For example, they’ll be aware that rules compelling landlords to conduct regular electrical safety checks are expected to be introduced this year, possibly on a phased basis – starting with new tenancies.

This means they will ensure your property and any tenancy agreements will be legal.

How can I trust my letting agent?

One good thing about dealing with letting agents is that they have to be part of an approved redress scheme.

This has been a legal requirement since October 2014.

Redress schemes can help you resolve a dispute between you and your letting agent.

Both landlords and tenants can complain.

The CMP, mentioned above, also insures any money paid by the landlord or tenant, so that if it is stolen by the agent, the landlord is covered.

According to the CMP regulations, as well as all letting agents being required to sign up to a government-approved scheme, they are all required to display which they belong to.

There are plans for further regulation of the lettings industry, including a new licensing regime, code of practice, regulator and training requirements.

The recommendations were made in July 2019, although there has been no news as to if and when change will happen.

Are they the right letting agent?

Here’s a checklist that may help you to decide:

Will they get you the right tenants for your property?

You don’t want a shared house full of students renting a house that’s more suitable for a family. Remember, you can also get the letting agent to do the relevant checks to ensure tenants can pay the rent and make sure the property is looked after.

Will they find tenants quickly?

Finding tenants immediately could suggest they aren’t fussy about who they put in to the property.

Are they open about their fees?

Letting agents have to be transparent about their fees, and if you’re unable to find them on their website they are actually breaking the law.

Does the letting agent provide tenants with all the legally-required documentation at the start of their tenancy?

A good agent will provide all the documents that the tenant legally requires. If the agent breaks the law by not providing the right documents, it could be you who takes the blame.

If the tenant falls into arrears what will they do?

Your letting agent should be equipped with the knowledge and correct legal paperwork to regain your property in the worst case scenario.

How often will they visit the property on your behalf?

You want a letting agent that regularly communicates and updates you about the condition of the property and any feedback from the tenants.

Will they offer regular safety checks and inspections?

You’ll want the letting agent to check a property is fit to live in before the tenant moves in and also make regular visits to confirm it is safe and compliant.

The law is constantly changing but landlords are legally responsible if, for example, a boiler isn’t regularly serviced.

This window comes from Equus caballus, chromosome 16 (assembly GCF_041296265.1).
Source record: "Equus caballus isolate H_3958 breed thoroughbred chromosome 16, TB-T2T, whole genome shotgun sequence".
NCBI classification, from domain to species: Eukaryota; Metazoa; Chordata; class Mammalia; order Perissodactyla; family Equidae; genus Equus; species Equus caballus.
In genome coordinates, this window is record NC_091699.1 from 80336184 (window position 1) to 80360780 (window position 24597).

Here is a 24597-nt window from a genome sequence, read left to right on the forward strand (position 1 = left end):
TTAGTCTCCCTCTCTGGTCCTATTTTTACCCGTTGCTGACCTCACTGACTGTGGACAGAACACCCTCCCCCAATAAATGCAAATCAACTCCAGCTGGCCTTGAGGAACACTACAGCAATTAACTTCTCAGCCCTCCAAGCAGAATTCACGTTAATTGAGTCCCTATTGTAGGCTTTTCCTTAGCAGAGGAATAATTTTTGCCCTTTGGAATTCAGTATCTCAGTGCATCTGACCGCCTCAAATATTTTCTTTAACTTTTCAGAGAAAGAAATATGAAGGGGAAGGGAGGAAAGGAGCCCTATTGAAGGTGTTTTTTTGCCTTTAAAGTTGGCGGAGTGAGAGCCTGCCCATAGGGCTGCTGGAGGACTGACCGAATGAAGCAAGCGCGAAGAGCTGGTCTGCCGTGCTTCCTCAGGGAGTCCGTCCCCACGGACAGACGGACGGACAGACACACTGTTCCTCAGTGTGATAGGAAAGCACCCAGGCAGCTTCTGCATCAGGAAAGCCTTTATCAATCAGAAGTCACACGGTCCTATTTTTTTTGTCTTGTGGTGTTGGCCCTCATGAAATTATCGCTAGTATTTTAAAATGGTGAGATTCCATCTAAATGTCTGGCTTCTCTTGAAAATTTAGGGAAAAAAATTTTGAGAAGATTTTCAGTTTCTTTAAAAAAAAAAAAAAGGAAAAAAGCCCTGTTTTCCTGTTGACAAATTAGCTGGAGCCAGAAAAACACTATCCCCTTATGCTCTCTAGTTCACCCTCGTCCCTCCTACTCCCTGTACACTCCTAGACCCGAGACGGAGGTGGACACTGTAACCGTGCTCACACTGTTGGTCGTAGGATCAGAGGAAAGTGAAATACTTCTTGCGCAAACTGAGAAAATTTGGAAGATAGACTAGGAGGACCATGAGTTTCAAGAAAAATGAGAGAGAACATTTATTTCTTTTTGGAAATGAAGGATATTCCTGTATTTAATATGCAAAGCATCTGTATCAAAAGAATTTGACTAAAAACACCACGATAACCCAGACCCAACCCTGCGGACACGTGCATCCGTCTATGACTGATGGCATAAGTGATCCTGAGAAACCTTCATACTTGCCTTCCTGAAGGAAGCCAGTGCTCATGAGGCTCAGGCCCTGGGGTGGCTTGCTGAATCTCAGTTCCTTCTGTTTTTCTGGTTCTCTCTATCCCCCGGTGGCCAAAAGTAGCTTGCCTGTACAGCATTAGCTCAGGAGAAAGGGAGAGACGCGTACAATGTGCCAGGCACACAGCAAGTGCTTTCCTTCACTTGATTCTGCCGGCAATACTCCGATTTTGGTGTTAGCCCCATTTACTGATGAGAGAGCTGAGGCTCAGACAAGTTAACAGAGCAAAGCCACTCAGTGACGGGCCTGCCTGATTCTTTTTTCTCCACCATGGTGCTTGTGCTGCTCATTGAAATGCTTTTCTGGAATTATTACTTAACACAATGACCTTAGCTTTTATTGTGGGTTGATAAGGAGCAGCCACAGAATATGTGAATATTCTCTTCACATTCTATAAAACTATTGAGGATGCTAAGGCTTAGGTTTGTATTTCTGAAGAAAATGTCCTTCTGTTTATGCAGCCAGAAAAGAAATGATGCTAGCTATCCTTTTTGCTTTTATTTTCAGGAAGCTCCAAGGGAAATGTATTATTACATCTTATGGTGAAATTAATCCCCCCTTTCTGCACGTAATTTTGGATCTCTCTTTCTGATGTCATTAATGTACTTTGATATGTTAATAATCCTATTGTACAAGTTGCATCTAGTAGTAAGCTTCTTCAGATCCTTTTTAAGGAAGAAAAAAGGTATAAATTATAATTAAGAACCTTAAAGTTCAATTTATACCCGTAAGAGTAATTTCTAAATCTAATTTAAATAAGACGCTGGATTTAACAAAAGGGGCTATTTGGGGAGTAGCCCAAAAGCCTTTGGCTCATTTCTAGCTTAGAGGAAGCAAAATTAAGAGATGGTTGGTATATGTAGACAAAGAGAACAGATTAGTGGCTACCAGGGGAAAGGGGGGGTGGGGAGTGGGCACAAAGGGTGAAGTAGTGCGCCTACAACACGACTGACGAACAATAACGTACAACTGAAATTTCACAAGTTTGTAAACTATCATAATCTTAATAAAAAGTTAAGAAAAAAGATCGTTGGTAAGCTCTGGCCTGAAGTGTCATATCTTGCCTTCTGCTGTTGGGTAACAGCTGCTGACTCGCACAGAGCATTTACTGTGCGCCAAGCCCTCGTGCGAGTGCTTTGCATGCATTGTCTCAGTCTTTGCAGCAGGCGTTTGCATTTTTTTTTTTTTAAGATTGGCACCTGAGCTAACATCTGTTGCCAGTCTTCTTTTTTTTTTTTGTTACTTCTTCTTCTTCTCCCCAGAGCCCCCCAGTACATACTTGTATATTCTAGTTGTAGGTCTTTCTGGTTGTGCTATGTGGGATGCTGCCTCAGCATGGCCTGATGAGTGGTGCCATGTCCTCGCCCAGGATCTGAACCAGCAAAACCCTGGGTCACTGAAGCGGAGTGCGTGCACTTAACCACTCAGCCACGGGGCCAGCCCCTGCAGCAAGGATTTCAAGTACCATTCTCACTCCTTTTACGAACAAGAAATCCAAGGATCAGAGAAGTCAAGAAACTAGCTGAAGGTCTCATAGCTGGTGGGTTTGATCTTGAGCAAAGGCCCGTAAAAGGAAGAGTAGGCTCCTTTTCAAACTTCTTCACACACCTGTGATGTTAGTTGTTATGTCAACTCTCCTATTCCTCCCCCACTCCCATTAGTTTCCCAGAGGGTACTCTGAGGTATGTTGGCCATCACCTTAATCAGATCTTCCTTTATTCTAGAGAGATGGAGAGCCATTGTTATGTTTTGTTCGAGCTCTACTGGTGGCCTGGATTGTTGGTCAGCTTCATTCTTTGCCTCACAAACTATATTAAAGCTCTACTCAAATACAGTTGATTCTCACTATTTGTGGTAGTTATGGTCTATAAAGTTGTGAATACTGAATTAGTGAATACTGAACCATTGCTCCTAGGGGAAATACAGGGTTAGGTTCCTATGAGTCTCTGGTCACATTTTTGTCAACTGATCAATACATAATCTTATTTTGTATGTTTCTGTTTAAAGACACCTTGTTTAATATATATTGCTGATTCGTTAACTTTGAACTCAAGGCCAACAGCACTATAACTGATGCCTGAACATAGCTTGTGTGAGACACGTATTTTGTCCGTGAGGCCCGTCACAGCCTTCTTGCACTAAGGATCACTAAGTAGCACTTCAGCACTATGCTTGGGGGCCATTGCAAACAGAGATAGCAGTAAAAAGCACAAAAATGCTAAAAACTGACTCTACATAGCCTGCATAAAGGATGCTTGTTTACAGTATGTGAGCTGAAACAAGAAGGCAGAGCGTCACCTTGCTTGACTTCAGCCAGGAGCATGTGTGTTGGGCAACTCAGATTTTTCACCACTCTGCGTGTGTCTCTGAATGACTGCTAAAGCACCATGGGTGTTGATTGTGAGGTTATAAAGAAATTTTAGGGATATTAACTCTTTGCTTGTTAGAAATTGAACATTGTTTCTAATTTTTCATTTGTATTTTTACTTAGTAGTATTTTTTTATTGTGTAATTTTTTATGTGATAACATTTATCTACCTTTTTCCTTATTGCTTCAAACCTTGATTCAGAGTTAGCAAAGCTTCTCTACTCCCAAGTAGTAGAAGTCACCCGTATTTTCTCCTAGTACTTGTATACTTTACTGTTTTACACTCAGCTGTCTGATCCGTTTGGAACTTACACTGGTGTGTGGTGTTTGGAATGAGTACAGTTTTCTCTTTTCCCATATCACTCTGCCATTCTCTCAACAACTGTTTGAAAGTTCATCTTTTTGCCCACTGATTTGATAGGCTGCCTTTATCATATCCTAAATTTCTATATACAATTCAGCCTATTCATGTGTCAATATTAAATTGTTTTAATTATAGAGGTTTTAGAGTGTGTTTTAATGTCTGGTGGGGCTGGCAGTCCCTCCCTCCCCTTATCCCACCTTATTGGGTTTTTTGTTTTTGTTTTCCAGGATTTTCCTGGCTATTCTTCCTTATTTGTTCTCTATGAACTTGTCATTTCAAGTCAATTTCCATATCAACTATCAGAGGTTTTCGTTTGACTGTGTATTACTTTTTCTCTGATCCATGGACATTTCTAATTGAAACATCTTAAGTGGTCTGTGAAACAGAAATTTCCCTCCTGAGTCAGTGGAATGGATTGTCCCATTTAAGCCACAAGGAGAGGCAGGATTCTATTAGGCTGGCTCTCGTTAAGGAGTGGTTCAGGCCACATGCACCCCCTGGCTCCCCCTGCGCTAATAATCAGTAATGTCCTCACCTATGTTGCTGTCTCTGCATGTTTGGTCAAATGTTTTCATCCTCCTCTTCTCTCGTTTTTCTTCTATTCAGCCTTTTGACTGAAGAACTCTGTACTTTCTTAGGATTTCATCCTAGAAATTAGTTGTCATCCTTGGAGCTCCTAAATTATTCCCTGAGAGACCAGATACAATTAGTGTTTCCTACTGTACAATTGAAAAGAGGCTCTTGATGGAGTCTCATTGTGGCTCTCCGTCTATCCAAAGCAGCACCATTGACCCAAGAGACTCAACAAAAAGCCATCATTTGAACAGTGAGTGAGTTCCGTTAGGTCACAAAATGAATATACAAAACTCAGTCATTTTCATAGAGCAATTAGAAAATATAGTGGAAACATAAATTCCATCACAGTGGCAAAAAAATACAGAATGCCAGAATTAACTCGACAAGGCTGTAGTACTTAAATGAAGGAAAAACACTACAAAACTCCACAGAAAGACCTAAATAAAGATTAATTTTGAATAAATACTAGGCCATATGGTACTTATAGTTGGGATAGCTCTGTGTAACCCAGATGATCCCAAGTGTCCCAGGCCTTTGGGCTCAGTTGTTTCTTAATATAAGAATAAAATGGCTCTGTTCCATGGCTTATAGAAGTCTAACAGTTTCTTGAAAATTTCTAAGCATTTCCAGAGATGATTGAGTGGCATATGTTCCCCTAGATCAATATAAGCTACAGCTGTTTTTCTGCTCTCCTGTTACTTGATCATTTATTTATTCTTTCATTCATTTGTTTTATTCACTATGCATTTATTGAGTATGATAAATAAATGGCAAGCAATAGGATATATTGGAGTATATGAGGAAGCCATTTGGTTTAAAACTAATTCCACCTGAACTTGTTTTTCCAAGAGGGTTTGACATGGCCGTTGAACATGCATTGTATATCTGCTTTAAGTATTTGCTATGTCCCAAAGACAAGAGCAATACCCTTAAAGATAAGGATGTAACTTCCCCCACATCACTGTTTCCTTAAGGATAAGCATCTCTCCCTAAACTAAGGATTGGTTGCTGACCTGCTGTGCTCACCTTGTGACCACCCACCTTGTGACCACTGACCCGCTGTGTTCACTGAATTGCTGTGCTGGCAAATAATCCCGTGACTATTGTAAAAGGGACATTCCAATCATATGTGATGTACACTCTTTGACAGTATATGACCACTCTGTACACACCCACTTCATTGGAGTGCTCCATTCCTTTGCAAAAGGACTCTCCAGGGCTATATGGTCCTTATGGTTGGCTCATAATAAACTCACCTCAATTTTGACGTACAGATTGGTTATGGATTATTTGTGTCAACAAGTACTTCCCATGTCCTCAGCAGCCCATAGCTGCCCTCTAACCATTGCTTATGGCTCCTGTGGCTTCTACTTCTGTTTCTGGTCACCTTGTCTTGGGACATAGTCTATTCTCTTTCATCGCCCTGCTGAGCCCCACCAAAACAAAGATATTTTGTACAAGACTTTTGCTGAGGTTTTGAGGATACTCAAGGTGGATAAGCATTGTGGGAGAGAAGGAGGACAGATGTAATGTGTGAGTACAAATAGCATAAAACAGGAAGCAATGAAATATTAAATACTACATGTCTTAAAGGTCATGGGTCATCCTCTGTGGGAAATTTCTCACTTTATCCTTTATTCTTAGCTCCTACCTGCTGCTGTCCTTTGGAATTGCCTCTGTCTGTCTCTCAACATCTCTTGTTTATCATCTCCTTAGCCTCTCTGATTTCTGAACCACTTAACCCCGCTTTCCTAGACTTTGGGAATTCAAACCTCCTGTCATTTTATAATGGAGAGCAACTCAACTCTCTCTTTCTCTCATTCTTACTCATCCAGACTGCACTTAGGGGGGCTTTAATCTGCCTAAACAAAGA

How much does a letting agent cost?

Fees vary, but agents will usually base their charges on a percentage of the monthly rent.

Fees for agents can range from below 10 per cent of the rent to above 20 per cent depending on the service.

Full property management can cost anything from 12 to 20 per cent of the total rent, depending on the area and which managing agent you choose.

Can you negotiate on fees?

Yes. It's a competitive market, so you should compare several quotes and be prepared to haggle to get the best deal.

money on desk

What can you do if you’re not happy with your letting agent?

Letting agents who are ARLA (Association of Renting and Letting Agents) Propertymark Protected are part of a redress scheme and CMP scheme.

They undertake regular training to guarantee they are up-to-date with the latest legislation.

They are also required to follow a recognised code of practice, but of course there are letting agents out there that may not provide the service you expect.

In those instances, there are several avenues you can follow.

Complain to them directly

You could write to the manager making it clear why you are complaining and what resolution you are looking for, or use their internal complaints procedure if they have one.

Alternative dispute resolution

Letting agents have to be part of an approved redress scheme.

This has been a legal requirement since October 2014.

Redress schemes can help you resolve a dispute between you and your letting agent.

Both landlords and tenants can complain to these schemes.

All letting agencies must clearly state which scheme they are members of.

The government-backed examples are:

Complain to a trade body

Find out whether your agent is a member of a trade body or professional association.

The main trade bodies for letting agents are:

 

Complain to trading standards

If your agent is not a member of a professional organisation, or if you're still unhappy, there are still some ways to further your complaint.

You may think your letting agent has breached the Consumer Rights Act, which came in to force on October 1, 2015.

A letting agent may have breached the Consumer Rights Act if it:

 Use the small claims court

If you’ve lost money because of your letting agent’s poor service, you could take it to the small claims court.

You should get help from a legal professional before doing so.

 To find out more about how a letting agent can help you as a landlord, get in touch with us at growproperty.co.uk